CRESSON - Life as Chuck Felton knew it hit a wall in 1955.
He was 17 - a varsity basketball player and his high school class president. He was a young man with plans to attend Penn State University in the fall when he learned he had tuberculosis.
For Felton, the deadly lung infection meant 16 months at Cresson Sanatorium - much of it quarantined to a hospital ward in pajamas, a bathrobe and slippers.
Chuck Felton (top) created a Web site for former patients and workers at the Cresson Sanitorium to reconnect. Doctors (center) read X-rays of patients in 1945. At bottom is an aerial shot taken in 1960 of the massive facility. (Mirror photo illustration by Tom Worthington II/courtesy photos)
It meant weekly regimens of pills, shots and sometimes, watching those around him die.
But Felton also met some of the best friends he's ever had, he says, spent time as a hospital disc jockey and left the sanatorium with an "I can get through anything" outlook on life that he carries with him to this day.
When he set up a Web site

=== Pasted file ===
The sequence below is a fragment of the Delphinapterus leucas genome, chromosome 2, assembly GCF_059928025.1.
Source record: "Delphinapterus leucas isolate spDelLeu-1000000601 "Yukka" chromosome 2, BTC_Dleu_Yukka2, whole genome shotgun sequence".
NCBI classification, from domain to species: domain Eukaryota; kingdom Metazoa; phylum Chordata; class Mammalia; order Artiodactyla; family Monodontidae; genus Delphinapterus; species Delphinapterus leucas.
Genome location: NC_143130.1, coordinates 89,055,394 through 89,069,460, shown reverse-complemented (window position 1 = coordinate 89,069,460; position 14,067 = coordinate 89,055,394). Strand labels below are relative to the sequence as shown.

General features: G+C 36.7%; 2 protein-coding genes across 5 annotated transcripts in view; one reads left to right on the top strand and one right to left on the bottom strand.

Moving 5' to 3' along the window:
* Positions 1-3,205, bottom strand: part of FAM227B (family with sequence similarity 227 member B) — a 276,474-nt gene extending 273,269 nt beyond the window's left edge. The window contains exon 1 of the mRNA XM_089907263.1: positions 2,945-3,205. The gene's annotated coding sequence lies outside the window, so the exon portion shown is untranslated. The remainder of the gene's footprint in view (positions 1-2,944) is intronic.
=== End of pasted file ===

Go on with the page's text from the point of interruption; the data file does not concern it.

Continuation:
A look back
1911: Andrew Carnegie sells land to Pennsylvania for $1 to develop a tuberculosis center.
1913: Cresson Sanatorium opens in January.
1922: First X-ray equipment purchased.
1932: Children's House with 122 beds opens for children.
1950: Children's House closes, becomes additional unit for patients, occupational therapy department founded.
1951: Renovations made to units, campus.
1952: Tuberculosis prevention drug Isoniazid first used for treatment.
1956: Facility renamed Laurence Flick State Hospital.
1964: With tuberculosis vaccines now common and illness a decreased threat, site becomes Cresson State School and hospital.
1983: Hospital closed; property transferred to state Department of Corrections for prison.
in the generations-gone sanatorium's honor last year, www.feltondesignanddata.com/
cressontbsanatoriumremembered, he found others who had the same fond feelings from their stays at the center.
Today, Felton's site is attracting hundreds of hits daily, sharing stories of Cresson's past.